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Bishops mark 50th anniversary since end of Vatican II

By editor - 07 December, 2015

Anniversary is also a time to review, to recommit to renewal and to discern what the Spirit today is saying to the Church.

Vatican IIThe Irish Bishops Conference has expressed its appreciation of all that Vatican II, which concluded fifty years ago this week, brought to the Church in Ireland.

In a statement on Sunday, the bishops said the Church in Ireland can be grateful for the way the Council opened up new ways of participation in liturgy; new attention to catechesis; new initiatives in ecumenism leading, for instance, to the Inter-Church Meeting.

They also highlighted how it had resulted in the establishment of new realities such as Trócaire, the overseas development agency of the Irish Catholic Church; Mater Dei Institute of Education; the opening of the Catholic Communications Office; the broadcasting of Radharc, the award-winning social justice television series; the Liturgy Centre; new youth initiatives; new pastoral outreach; marriage and family agencies, new movements and communities.

They cited pastoral letters published by the Irish bishops for the benefit of the faithful such as The Work of Justice (1977).

This Tuesday, 8 December, the Church will celebrate the fiftieth anniversary of the conclusion of the Second Vatican Council.

It also coincides with the Feast of the Immaculate Conception of the Blessed Virgin Mary, and with the opening of the Jubilee Year of Mercy called for by Pope Francis.

The bishops have said that as well as giving thanks, the fiftieth anniversary is also a time to review. To consider how the Council been received in Ireland.

“While grateful for many new initiatives, we are all aware of limits and challenges. Some of those on fire with the excitement of the Council have passed away or grown elderly. Today the Church faces new problems unforeseen by Irish bishops in the 1960s. We need to review but without becoming prophets of doom,” they stated on Sunday.

Bishop Michael Smith of Meath was a student in Rome at the time of the Second Vatican Council and acted as a secretary during the Council.

His brother bishops said on Sunday that the task now is to discern what the Spirit today is saying to the Church.

“What matters is that we be attentive to the Spirit who comes to our aid today to interpret and review. If the Council was an event of the Spirit, it is the same Spirit who helps us interpret accurately the Spirit of the Council. To help us tune into what the Spirit is saying, we have been helped by the wonderful encyclical of Pope Francis, Evangelii Gaudium (The Joy of the Gospel) which was published in 2013.”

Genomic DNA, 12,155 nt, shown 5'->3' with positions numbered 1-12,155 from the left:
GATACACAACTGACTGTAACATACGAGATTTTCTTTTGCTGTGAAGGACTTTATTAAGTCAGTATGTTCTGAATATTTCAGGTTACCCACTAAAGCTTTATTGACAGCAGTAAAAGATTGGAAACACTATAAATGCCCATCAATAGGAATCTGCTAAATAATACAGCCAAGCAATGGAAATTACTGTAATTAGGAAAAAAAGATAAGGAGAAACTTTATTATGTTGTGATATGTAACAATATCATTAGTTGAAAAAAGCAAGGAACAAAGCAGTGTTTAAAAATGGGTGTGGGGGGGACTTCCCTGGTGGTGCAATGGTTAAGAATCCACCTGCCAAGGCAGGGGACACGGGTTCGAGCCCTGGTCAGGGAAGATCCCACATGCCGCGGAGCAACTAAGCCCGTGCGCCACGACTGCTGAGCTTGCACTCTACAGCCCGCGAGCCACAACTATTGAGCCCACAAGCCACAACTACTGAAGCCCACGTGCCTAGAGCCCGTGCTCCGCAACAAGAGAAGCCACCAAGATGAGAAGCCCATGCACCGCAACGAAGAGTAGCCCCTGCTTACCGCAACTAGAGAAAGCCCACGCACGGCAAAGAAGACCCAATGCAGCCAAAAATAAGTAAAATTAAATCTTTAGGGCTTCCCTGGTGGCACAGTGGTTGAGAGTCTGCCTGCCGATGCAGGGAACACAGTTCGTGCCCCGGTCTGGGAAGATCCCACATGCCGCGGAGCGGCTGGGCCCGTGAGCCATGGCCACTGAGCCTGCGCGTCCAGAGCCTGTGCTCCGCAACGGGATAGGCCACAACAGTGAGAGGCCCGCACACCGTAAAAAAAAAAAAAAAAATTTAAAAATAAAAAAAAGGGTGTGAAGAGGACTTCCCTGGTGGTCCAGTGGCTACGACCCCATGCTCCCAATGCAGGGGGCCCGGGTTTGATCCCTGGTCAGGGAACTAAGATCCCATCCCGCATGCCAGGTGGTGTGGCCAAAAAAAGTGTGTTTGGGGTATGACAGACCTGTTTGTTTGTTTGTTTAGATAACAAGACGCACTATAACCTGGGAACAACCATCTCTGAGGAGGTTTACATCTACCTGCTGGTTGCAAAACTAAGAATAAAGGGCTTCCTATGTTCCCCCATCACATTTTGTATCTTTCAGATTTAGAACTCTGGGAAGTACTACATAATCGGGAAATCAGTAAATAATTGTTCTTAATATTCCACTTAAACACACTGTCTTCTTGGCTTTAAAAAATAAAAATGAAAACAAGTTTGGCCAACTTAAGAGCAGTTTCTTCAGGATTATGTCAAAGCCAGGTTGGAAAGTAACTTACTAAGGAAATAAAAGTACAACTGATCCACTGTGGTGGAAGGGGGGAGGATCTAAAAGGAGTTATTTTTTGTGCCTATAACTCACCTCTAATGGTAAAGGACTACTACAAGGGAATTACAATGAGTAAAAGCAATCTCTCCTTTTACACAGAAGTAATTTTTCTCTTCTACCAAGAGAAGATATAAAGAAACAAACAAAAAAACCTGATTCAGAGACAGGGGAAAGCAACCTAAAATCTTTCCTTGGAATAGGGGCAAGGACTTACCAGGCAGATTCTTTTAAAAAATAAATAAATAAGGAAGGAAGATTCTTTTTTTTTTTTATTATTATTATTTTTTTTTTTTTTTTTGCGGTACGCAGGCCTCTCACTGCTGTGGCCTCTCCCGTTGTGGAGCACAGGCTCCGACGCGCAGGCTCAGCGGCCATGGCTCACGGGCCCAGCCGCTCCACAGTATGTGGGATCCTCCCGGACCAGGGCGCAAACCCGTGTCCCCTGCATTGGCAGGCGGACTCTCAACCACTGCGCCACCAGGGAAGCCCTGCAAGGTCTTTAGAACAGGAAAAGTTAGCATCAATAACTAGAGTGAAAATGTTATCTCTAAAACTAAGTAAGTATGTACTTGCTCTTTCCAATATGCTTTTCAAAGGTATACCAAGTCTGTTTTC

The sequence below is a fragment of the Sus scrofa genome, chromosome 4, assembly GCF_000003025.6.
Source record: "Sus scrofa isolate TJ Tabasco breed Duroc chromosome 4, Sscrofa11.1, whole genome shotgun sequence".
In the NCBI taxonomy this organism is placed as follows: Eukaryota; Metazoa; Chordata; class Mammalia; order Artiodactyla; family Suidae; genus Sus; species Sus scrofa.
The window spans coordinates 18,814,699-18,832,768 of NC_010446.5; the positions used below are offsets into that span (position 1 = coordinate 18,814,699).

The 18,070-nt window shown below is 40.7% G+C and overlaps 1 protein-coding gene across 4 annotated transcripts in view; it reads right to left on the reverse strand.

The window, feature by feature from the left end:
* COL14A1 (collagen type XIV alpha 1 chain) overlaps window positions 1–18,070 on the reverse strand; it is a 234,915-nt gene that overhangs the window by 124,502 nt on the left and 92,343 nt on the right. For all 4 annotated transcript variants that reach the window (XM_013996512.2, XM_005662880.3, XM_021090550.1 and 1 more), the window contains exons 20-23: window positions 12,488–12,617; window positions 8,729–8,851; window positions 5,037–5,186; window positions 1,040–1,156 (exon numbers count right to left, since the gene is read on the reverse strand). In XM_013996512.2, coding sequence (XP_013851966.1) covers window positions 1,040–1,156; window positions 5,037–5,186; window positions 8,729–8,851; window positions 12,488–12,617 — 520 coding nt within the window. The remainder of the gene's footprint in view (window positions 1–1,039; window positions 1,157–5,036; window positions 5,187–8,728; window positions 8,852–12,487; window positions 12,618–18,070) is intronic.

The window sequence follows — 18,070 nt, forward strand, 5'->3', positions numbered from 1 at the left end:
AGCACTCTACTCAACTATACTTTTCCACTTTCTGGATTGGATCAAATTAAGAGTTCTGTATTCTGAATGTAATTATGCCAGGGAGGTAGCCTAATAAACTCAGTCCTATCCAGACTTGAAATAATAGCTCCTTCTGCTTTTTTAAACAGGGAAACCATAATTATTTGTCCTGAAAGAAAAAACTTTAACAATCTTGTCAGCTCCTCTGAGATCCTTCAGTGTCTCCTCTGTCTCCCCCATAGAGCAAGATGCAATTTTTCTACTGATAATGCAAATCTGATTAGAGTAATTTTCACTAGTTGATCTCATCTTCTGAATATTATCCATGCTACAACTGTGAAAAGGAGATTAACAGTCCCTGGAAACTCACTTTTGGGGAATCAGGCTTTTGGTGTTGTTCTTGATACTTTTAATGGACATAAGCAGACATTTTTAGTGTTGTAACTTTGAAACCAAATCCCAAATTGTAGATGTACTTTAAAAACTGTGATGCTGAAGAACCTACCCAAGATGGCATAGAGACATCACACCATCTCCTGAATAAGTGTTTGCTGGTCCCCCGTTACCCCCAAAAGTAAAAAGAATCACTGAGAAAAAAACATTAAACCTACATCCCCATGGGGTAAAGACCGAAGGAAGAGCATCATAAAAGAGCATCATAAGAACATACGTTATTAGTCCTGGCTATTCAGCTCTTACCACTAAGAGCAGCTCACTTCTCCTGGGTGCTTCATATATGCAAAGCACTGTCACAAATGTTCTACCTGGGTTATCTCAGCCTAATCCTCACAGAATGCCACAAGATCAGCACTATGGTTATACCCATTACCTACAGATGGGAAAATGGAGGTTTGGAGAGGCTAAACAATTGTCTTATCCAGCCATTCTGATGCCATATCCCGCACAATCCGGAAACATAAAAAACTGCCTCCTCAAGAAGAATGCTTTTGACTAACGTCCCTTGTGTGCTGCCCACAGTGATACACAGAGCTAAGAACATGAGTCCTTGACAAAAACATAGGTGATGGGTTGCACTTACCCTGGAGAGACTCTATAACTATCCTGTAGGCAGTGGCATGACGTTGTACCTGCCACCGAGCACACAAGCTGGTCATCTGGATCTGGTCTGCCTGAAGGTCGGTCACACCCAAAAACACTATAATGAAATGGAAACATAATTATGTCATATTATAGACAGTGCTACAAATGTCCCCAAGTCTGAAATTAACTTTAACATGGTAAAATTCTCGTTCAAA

They said there is a need to go deeper in taking on board what the Council was about, in particular regarding the “secular” dimension of the Church’s Good News.

The Bishops also see the fiftieth anniversary celebration as a time for the Irish Church to recommit itself to renewal.

They said they recognised that there is “something of an ‘ex-culturation’ going on in Ireland, a distancing from the Christian culture or, at least, from the institutional forms of the Church that generated and nourished our culture for centuries”.

“The Second Vatican Council prepared us for that challenge by offering new perspectives on how to be the Church in the modern world. It is the renewal we all need to rediscover.”

Noting that Tuesday also marks the commencement of the special Jubilee Year of Mercy (2015-2016), the Bishops repeated the words of Pope Francis that we should not be robbed of hope and vigour.

“The Spirit who prompted the Council comes to our aid. The celebration of the conclusion of the Second Vatican Council coincides with the opening of the Jubilee Year of Mercy called by Pope Francis.”

“It is a time to take fresh hope that, in God’s mercy, we will be able to do our part in bringing forward what the Spirit opened up for the Church fifty years ago in an event that still provides us with a compass to guide our journey.”

“As we mark the fiftieth anniversary, let us lift up our hearts in gratitude, review and renewal, heeding the invitation of Pope Francis to ‘let God surprise us’.”

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